When The New York Times reviewed Be, a high-energy melding of dance, drums, and acrobatics presented off-Broadway this spring by the Israeli performance group Mayumana, the headline read, "Who Needs a Narrative? Just Look Good and Bang on Stuff."
Reductive though it is, that headline could serve as a label for a whole school of musical theater that seems to be cropping up more and more regularly in places where narrative once held sway. A dancer looking for a job in these oddball productions is often better off with a resume that includes gymnastics, circus skills, and martial arts rather than one that stresses singing and acting. What's the point of being a "triple threat" in a show that relies mostly on recorded music or percussion and has little or no text? (And don't forget to mention your skating prowess.)
It's almost a throwback to the earliest days of musicals, to the Ziegfeld Follies. Even though nowadays it takes more to get hired than a good pair of legs and a pretty face, for the audience, the result is the same: easy-to-swallow entertainment served up in stylish, discrete chunks.
Then during the summer, New Yorkers were flocking to the South Street Seaport to see La Vie and Absinthe, a pair of Cirque du Soleil-like shows that shoehorn spectacular aerial tricks and nifty juggling acts into a themed evening. As it happens, Be did not catch on the way De La Guarda did some years ago--it ran a mere four months, compared with De La Guarda's five years. But, like De La Guarda, it has been tremendously successful at home and on tour. And no one needs to be reminded that the noisy Stomp and the messy Blue Man Group, two older examples of this trend, seem likely to run forever in the Village.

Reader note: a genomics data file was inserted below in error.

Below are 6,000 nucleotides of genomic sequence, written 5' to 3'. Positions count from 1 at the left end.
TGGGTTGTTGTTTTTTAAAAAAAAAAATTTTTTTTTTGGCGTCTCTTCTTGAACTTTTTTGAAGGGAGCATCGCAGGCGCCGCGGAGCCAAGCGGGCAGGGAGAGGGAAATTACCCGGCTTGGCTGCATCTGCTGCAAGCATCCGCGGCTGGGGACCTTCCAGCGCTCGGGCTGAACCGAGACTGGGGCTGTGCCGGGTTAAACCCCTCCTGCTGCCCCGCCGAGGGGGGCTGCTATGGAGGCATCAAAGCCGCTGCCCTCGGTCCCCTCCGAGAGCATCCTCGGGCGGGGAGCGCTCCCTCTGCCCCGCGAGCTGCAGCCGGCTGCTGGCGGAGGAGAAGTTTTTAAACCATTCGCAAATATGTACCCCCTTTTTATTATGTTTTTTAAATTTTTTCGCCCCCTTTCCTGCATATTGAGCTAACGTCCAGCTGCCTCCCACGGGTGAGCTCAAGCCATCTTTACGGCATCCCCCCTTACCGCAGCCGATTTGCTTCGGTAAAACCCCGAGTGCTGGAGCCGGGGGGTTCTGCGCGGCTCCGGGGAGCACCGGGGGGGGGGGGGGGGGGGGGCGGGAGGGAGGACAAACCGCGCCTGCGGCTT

On the one hand, such displays represent a kind of Vegas-ization of theater--more or less content-free, accessible to all, and challenging to none but the prudish. On the other hand, they draw audiences--young ones, in particular--to a kind of entertainment in which sound and movement trump all else. That's not a complete definition of dance, by any means, but it's certainly a reasonable starting-point for arriving at one. So I'm not prepared to bemoan the popularity of a kind of theater that, while it seems to be a diminution of the form defined by Rodgers and Hammerstein and Kander and Ebb, is also an extension of the work of Petipa and Balanchine and Graham and Morris. And anything that stretches the possibilities for performers and audiences has to be welcomed.
Consider the newest entry in this increasingly eclectic genre, Jump. Opening this month at the Union Square Theater, it is a complete category-buster, a comic melange of music (by Dong-June Lee and others) and martial arts (choreographed by Gye-Hwan Park). It was created in Seoul by a Korean theater troupe, the Yegam Theatre Company, and, according to the publicity material, is still selling out there four years later. …